remarkable for the fresh hue of the lips than for any marked or
striking expression it presented. His whole face was suffused with
a crimson blush, and bore that downcast, timid, retiring look,
which betokens a man ill at ease with himself.

There was nothing in these symptoms to attract more than a passing
remark, but our attention had been originally drawn to the bashful
young gentleman, on his first appearance in the drawing-room above-
stairs, into which he was no sooner introduced, than making his way
towards us who were standing in a window, and wholly neglecting
several persons who warmly accosted him, he seized our hand with
visible emotion, and pressed it with a convulsive grasp for a good
couple of minutes, after which he dived in a nervous manner across
the room, oversetting in his way a fine little girl of six years
and a quarter old-and shrouding himself behind some hangings, was
seen no more, until the eagle eye of the hostess detecting him in
his concealment, on the announcement of dinner, he was requested to
pair off with a lively single lady, of two or three and thirty.

This most flattering salutation from a perfect stranger, would have
gratified us not a little as a token of his having held us in high
respect, and for that reason been desirous of our acquaintance, if
we had not suspected from the first, that the young gentleman, in
making a desperate effort to get through the ceremony of
introduction, had, in the bewilderment of his ideas, shaken hands
with us at random. This impression was fully confirmed by the
subsequent behaviour of the bashful young gentleman in question,
which we noted particularly, with the view of ascertaining whether
we were right in our conjecture.

The young gentleman seated himself at table with evident
misgivings, and turning sharp round to pay attention to some
observation of his loquacious neighbour, overset his bread. There
was nothing very bad in this, and if he had had the presence of
mind to let it go, and say nothing about it, nobody but the man who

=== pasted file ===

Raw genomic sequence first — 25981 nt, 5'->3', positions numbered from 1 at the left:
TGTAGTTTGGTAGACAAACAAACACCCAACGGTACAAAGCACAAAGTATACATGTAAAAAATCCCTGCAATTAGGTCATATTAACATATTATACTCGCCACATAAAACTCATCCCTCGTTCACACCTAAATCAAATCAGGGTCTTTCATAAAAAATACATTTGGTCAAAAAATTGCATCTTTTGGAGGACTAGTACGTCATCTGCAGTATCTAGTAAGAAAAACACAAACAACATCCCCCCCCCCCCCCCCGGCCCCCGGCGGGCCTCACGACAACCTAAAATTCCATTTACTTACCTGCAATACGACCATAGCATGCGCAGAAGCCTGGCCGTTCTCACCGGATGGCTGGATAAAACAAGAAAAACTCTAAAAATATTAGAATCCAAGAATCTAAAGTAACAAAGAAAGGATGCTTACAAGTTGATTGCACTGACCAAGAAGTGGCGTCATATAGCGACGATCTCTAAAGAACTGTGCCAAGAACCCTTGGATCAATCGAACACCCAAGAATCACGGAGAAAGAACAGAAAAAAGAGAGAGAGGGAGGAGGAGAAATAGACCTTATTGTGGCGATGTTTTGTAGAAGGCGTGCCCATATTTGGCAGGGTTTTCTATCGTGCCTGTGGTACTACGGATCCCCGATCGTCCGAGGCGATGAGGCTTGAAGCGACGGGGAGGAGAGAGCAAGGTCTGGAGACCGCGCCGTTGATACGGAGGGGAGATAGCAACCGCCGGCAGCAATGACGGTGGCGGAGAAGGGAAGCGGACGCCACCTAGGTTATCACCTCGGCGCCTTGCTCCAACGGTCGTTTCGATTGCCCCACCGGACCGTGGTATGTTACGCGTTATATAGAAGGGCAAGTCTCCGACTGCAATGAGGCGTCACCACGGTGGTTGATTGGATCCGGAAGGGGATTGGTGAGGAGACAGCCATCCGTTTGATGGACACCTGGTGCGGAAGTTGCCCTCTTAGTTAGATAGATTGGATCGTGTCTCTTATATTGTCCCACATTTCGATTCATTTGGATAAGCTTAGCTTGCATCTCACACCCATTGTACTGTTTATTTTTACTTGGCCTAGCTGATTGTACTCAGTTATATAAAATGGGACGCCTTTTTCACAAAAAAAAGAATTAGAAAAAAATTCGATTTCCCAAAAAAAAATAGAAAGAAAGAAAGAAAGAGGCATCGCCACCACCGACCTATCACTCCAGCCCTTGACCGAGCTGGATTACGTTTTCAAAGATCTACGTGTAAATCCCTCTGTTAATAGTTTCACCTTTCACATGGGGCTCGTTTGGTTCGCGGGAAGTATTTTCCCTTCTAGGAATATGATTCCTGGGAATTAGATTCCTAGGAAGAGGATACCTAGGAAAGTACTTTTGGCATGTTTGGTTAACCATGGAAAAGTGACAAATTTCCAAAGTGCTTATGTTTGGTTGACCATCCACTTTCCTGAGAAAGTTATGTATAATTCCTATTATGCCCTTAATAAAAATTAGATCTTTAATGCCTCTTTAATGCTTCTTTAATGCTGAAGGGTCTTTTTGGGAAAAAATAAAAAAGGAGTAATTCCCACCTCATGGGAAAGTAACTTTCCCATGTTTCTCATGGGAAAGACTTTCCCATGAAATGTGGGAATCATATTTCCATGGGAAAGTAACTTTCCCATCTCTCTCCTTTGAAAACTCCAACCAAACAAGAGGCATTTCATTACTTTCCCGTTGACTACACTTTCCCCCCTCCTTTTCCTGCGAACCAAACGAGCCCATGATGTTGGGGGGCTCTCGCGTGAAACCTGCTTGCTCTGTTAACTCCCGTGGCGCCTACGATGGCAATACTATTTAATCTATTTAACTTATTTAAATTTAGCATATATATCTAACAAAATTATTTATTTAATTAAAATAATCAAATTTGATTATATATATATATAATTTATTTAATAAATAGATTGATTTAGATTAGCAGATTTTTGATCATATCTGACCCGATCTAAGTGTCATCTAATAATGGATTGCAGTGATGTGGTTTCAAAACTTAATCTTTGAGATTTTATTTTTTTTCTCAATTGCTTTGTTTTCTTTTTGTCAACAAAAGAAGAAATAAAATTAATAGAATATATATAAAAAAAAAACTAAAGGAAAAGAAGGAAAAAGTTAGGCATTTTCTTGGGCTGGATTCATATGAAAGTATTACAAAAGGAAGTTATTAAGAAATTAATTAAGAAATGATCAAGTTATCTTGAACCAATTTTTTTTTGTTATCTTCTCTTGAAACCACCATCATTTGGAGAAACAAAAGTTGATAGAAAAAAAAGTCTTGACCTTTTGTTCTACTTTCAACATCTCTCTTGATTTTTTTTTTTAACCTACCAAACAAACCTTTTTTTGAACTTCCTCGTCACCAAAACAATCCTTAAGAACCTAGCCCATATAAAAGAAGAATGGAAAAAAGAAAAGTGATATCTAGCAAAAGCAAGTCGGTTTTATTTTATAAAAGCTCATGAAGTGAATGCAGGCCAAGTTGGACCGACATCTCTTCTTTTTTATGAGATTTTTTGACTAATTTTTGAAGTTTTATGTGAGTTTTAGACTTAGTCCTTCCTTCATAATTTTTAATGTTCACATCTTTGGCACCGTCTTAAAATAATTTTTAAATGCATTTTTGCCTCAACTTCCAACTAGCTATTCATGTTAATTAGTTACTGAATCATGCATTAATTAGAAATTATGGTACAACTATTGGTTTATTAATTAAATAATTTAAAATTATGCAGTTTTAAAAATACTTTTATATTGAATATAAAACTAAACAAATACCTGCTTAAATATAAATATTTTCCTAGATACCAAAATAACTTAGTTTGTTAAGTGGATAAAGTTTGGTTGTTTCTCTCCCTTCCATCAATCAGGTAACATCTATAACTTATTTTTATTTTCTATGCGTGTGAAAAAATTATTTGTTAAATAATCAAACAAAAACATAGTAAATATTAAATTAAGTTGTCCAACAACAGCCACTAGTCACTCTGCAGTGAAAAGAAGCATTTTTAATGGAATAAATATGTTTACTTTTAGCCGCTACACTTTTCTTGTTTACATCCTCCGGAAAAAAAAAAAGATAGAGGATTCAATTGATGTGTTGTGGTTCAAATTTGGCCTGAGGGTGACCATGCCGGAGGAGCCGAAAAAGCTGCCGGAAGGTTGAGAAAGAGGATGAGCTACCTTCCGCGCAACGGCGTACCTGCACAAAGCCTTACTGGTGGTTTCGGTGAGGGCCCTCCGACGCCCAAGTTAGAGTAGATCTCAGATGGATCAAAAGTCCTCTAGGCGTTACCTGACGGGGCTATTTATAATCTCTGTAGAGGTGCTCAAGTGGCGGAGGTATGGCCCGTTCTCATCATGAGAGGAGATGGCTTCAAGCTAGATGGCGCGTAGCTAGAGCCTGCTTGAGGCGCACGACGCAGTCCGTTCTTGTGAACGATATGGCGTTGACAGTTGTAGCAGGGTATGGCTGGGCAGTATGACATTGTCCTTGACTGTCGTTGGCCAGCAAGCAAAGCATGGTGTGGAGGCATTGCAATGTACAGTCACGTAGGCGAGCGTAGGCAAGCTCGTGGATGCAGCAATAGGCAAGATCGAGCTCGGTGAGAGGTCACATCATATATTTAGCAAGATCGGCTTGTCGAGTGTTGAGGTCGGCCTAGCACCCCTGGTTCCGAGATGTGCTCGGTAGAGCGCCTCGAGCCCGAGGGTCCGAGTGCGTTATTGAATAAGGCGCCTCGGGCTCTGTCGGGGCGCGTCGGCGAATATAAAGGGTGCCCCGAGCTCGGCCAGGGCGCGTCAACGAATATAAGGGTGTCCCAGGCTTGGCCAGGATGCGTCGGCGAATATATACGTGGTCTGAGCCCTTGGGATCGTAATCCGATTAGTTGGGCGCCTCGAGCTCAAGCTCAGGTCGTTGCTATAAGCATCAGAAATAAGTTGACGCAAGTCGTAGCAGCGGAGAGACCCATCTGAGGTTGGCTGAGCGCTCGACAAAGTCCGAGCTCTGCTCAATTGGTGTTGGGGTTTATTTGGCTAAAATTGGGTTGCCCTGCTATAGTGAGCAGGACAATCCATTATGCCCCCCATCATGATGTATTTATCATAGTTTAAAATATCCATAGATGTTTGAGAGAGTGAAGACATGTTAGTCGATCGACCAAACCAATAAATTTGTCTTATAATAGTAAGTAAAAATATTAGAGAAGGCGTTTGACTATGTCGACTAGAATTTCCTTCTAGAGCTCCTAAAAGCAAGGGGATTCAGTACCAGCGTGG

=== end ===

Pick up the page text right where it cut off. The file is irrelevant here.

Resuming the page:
had laid the cloth would have been a bit the wiser; but the young
gentleman in various semi-successful attempts to prevent its fall,
played with it a little, as gentlemen in the streets may be seen to
do with their hats on a windy day, and then giving the roll a smart
rap in his anxiety to catch it, knocked it with great adroitness
into a tureen of white soup at some distance, to the unspeakable
terror and disturbance of a very amiable bald gentleman, who was
dispensing the contents. We thought the bashful young gentleman
would have gone off in an apoplectic fit, consequent upon the
violent rush of blood to his face at the occurrence of this
catastrophe.

From this moment we perceived, in the phraseology of the fancy,
that it was ‘all up’ with the bashful young gentleman, and so
indeed it was. Several benevolent persons endeavoured to relieve
his embarrassment by taking wine with him, but finding that it only
augmented his sufferings, and that after mingling sherry,
champagne, hock, and moselle together, he applied the greater part
of the mixture externally, instead of internally, they gradually
dropped off, and left him to the exclusive care of the talkative
lady, who, not noting the wildness of his eye, firmly believed she
had secured a listener. He broke a glass or two in the course of
the meal, and disappeared shortly afterwards; it is inferred that
he went away in some confusion, inasmuch as he left the house in
another gentleman’s coat, and the footman’s hat.

This little incident led us to reflect upon the most prominent
characteristics of bashful young gentlemen in the abstract; and as
this portable volume will be the great text-book of young ladies in
all future generations, we record them here for their guidance and
behoof.